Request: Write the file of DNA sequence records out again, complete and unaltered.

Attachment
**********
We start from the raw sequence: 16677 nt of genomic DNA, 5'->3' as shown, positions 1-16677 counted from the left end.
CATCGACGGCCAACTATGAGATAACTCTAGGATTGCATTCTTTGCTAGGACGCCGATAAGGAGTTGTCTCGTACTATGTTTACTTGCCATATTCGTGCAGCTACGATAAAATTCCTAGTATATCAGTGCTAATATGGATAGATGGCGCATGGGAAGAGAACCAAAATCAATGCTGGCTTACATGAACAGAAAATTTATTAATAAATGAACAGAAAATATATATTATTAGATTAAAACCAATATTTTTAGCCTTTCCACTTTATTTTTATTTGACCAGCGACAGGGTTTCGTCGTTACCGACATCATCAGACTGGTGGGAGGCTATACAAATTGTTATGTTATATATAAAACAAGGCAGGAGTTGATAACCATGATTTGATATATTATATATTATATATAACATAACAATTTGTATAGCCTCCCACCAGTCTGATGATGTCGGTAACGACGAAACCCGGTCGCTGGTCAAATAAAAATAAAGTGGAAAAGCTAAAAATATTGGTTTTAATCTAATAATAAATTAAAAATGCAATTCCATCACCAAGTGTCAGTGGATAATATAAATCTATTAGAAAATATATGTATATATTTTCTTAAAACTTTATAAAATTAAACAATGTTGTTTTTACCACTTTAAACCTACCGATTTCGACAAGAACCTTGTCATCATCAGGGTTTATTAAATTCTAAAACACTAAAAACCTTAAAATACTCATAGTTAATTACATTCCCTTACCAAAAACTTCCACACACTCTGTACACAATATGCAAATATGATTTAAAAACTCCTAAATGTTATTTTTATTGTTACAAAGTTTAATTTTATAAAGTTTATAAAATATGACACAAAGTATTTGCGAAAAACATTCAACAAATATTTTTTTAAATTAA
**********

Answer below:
We start from the raw sequence: 16677 nt of genomic DNA, 5'->3' as shown, positions 1-16677 counted from the left end.
CATCGACGGCCAACTATGAGATAACTCTAGGATTGCATTCTTTGCTAGGACGCCGATAAGGAGTTGTCTCGTACTATGTTTACTTGCCATATTCGTGCAGCTACGATAAAATTCCTAGTATATCAGTGCTAATATGGATAGATGGCGCATGGGAAGAGAACCAAAATCAATGCTGGCTTACATGAACAGAAAATTTATTAATAAATGAACAGAAAATATATATTATTAGATTAAAACCAATATTTTTAGCCTTTCCACTTTATTTTTATTTGACCAGCGACAGGGTTTCGTCGTTACCGACATCATCAGACTGGTGGGAGGCTATACAAATTGTTATGTTATATATAAAACAAGGCAGGAGTTGATAACCATGATTTGATATATTATATATTATATATAACATAACAATTTGTATAGCCTCCCACCAGTCTGATGATGTCGGTAACGACGAAACCCGGTCGCTGGTCAAATAAAAATAAAGTGGAAAAGCTAAAAATATTGGTTTTAATCTAATAATAAATTAAAAATGCAATTCCATCACCAAGTGTCAGTGGATAATATAAATCTATTAGAAAATATATGTATATATTTTCTTAAAACTTTATAAAATTAAACAATGTTGTTTTTACCACTTTAAACCTACCGATTTCGACAAGAACCTTGTCATCATCAGGGTTTATTAAATTCTAAAACACTAAAAACCTTAAAATACTCATAGTTAATTACATTCCCTTACCAAAAACTTCCACACACTCTGTACACAATATGCAAATATGATTTAAAAACTCCTAAATGTTATTTTTATTGTTACAAAGTTTAATTTTATAAAGTTTATAAAATATGACACAAAGTATTTGCGAAAAACATTCAACAAATATTTTTTTAAATTAA